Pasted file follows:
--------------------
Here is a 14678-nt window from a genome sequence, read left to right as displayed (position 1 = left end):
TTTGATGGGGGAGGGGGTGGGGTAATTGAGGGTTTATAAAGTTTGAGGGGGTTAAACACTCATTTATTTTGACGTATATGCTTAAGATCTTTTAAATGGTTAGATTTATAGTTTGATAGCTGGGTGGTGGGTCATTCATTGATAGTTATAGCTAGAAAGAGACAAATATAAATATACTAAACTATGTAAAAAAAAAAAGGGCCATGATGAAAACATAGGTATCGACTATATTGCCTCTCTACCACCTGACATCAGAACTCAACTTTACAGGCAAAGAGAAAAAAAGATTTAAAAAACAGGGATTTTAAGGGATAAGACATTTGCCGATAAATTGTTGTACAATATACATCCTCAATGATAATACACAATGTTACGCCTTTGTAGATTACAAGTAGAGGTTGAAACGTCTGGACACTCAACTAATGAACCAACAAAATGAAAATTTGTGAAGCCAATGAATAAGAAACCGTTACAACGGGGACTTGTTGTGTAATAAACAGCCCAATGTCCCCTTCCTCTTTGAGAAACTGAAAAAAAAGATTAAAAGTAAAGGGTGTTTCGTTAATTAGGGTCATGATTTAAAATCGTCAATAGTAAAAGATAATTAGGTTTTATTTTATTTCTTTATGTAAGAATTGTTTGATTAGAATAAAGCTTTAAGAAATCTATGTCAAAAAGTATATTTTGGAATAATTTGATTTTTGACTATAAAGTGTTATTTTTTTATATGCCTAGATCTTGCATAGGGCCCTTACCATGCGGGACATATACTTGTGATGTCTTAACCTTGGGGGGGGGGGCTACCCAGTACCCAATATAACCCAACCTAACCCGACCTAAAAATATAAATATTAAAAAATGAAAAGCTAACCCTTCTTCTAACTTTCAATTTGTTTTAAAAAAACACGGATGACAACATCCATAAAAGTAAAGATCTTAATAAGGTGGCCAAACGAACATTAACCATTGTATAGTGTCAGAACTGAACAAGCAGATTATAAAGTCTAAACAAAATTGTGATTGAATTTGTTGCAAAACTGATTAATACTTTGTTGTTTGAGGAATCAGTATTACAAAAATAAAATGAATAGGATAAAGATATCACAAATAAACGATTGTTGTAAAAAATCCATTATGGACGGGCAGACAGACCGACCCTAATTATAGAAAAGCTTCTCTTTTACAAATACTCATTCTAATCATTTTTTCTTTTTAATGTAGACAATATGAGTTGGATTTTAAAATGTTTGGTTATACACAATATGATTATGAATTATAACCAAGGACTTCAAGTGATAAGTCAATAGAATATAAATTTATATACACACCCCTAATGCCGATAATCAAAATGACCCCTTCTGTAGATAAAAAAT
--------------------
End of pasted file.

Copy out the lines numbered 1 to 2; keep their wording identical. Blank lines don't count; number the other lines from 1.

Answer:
Here is a 14678-nt window from a genome sequence, read left to right as displayed (position 1 = left end):
TTTGATGGGGGAGGGGGTGGGGTAATTGAGGGTTTATAAAGTTTGAGGGGGTTAAACACTCATTTATTTTGACGTATATGCTTAAGATCTTTTAAATGGTTAGATTTATAGTTTGATAGCTGGGTGGTGGGTCATTCATTGATAGTTATAGCTAGAAAGAGACAAATATAAATATACTAAACTATGTAAAAAAAAAAAGGGCCATGATGAAAACATAGGTATCGACTATATTGCCTCTCTACCACCTGACATCAGAACTCAACTTTACAGGCAAAGAGAAAAAAAGATTTAAAAAACAGGGATTTTAAGGGATAAGACATTTGCCGATAAATTGTTGTACAATATACATCCTCAATGATAATACACAATGTTACGCCTTTGTAGATTACAAGTAGAGGTTGAAACGTCTGGACACTCAACTAATGAACCAACAAAATGAAAATTTGTGAAGCCAATGAATAAGAAACCGTTACAACGGGGACTTGTTGTGTAATAAACAGCCCAATGTCCCCTTCCTCTTTGAGAAACTGAAAAAAAAGATTAAAAGTAAAGGGTGTTTCGTTAATTAGGGTCATGATTTAAAATCGTCAATAGTAAAAGATAATTAGGTTTTATTTTATTTCTTTATGTAAGAATTGTTTGATTAGAATAAAGCTTTAAGAAATCTATGTCAAAAAGTATATTTTGGAATAATTTGATTTTTGACTATAAAGTGTTATTTTTTTATATGCCTAGATCTTGCATAGGGCCCTTACCATGCGGGACATATACTTGTGATGTCTTAACCTTGGGGGGGGGGGCTACCCAGTACCCAATATAACCCAACCTAACCCGACCTAAAAATATAAATATTAAAAAATGAAAAGCTAACCCTTCTTCTAACTTTCAATTTGTTTTAAAAAAACACGGATGACAACATCCATAAAAGTAAAGATCTTAATAAGGTGGCCAAACGAACATTAACCATTGTATAGTGTCAGAACTGAACAAGCAGATTATAAAGTCTAAACAAAATTGTGATTGAATTTGTTGCAAAACTGATTAATACTTTGTTGTTTGAGGAATCAGTATTACAAAAATAAAATGAATAGGATAAAGATATCACAAATAAACGATTGTTGTAAAAAATCCATTATGGACGGGCAGACAGACCGACCCTAATTATAGAAAAGCTTCTCTTTTACAAATACTCATTCTAATCATTTTTTCTTTTTAATGTAGACAATATGAGTTGGATTTTAAAATGTTTGGTTATACACAATATGATTATGAATTATAACCAAGGACTTCAAGTGATAAGTCAATAGAATATAAATTTATATACACACCCCTAATGCCGATAATCAAAATGACCCCTTCTGTAGATAAAAAAT